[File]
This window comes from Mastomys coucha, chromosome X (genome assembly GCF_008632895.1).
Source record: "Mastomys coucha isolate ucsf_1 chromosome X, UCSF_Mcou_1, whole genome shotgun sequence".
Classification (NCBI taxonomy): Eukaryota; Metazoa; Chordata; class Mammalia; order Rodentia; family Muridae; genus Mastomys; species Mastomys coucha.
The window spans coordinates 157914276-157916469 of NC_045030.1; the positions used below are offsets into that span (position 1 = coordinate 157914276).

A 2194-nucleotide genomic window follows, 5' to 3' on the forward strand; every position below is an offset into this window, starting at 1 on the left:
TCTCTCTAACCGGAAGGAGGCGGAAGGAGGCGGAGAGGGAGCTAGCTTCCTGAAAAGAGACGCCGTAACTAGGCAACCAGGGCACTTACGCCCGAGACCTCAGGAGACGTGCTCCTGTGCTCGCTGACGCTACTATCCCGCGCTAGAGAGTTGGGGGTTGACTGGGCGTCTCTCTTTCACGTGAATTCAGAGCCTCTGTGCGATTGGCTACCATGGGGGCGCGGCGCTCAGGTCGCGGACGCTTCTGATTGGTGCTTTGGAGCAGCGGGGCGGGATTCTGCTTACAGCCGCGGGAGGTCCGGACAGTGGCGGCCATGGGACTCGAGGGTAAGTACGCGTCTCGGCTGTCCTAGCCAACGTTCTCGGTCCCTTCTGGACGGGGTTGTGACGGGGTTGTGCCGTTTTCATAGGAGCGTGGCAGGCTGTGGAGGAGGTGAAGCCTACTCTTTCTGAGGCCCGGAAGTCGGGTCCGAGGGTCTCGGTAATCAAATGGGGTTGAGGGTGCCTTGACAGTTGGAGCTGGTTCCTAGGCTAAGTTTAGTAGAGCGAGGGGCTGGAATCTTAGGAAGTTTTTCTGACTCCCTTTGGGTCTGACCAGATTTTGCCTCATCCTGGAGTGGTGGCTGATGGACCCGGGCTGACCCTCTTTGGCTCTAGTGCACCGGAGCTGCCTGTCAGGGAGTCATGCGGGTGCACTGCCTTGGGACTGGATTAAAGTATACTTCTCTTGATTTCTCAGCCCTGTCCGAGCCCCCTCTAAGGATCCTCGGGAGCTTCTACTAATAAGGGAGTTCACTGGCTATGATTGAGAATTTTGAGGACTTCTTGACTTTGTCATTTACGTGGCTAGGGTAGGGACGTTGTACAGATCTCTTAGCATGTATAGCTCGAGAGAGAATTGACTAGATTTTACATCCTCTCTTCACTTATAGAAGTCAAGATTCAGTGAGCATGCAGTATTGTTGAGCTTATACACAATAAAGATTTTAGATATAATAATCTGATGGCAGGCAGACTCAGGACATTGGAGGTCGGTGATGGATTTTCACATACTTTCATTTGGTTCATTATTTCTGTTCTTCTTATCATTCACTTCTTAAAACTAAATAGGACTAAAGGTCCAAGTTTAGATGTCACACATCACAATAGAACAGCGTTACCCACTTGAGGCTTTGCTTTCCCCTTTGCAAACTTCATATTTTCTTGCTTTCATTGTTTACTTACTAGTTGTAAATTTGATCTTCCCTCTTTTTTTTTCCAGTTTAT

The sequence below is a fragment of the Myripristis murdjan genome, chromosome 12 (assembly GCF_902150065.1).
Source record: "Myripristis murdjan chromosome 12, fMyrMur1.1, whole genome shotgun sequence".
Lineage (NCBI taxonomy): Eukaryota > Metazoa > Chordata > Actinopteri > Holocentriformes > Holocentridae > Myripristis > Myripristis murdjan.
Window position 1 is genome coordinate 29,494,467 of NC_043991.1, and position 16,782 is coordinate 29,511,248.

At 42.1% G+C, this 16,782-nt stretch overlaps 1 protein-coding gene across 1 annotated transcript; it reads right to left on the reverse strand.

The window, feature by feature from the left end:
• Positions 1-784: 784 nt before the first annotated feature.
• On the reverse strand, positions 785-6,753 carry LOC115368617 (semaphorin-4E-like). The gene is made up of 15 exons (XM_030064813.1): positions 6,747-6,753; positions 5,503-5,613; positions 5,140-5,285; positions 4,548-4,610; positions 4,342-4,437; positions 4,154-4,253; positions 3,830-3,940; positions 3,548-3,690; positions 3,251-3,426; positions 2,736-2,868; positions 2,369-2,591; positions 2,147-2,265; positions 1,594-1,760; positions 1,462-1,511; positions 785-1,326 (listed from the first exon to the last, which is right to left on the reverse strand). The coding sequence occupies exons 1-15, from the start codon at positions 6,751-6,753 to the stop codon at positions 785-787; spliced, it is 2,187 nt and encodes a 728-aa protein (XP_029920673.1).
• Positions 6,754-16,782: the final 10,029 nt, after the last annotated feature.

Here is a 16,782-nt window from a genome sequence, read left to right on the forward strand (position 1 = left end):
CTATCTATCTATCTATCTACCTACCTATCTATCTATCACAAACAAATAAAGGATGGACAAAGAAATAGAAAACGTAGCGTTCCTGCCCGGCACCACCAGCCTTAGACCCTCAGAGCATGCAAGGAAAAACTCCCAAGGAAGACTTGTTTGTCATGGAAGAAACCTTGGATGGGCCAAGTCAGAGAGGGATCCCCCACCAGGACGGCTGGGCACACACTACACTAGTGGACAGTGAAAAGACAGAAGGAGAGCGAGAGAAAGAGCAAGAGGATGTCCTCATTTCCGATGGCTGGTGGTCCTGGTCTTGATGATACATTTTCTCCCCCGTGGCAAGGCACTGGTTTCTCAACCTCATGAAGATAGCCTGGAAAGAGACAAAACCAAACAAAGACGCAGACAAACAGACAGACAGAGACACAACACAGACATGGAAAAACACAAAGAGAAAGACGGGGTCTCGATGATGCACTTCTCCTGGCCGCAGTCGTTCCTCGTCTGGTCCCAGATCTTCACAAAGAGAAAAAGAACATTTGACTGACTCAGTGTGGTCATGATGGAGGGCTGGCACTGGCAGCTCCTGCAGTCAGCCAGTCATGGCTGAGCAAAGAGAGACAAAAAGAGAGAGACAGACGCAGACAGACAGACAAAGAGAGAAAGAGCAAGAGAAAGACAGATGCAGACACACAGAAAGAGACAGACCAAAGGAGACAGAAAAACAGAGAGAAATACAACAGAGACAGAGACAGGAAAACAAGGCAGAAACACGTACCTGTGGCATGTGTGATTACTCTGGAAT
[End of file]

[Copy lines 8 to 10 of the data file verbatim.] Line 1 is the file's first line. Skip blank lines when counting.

Source record: "Myripristis murdjan chromosome 12, fMyrMur1.1, whole genome shotgun sequence".
Lineage (NCBI taxonomy): Eukaryota > Metazoa > Chordata > Actinopteri > Holocentriformes > Holocentridae > Myripristis > Myripristis murdjan.
Window position 1 is genome coordinate 29,494,467 of NC_043991.1, and position 16,782 is coordinate 29,511,248.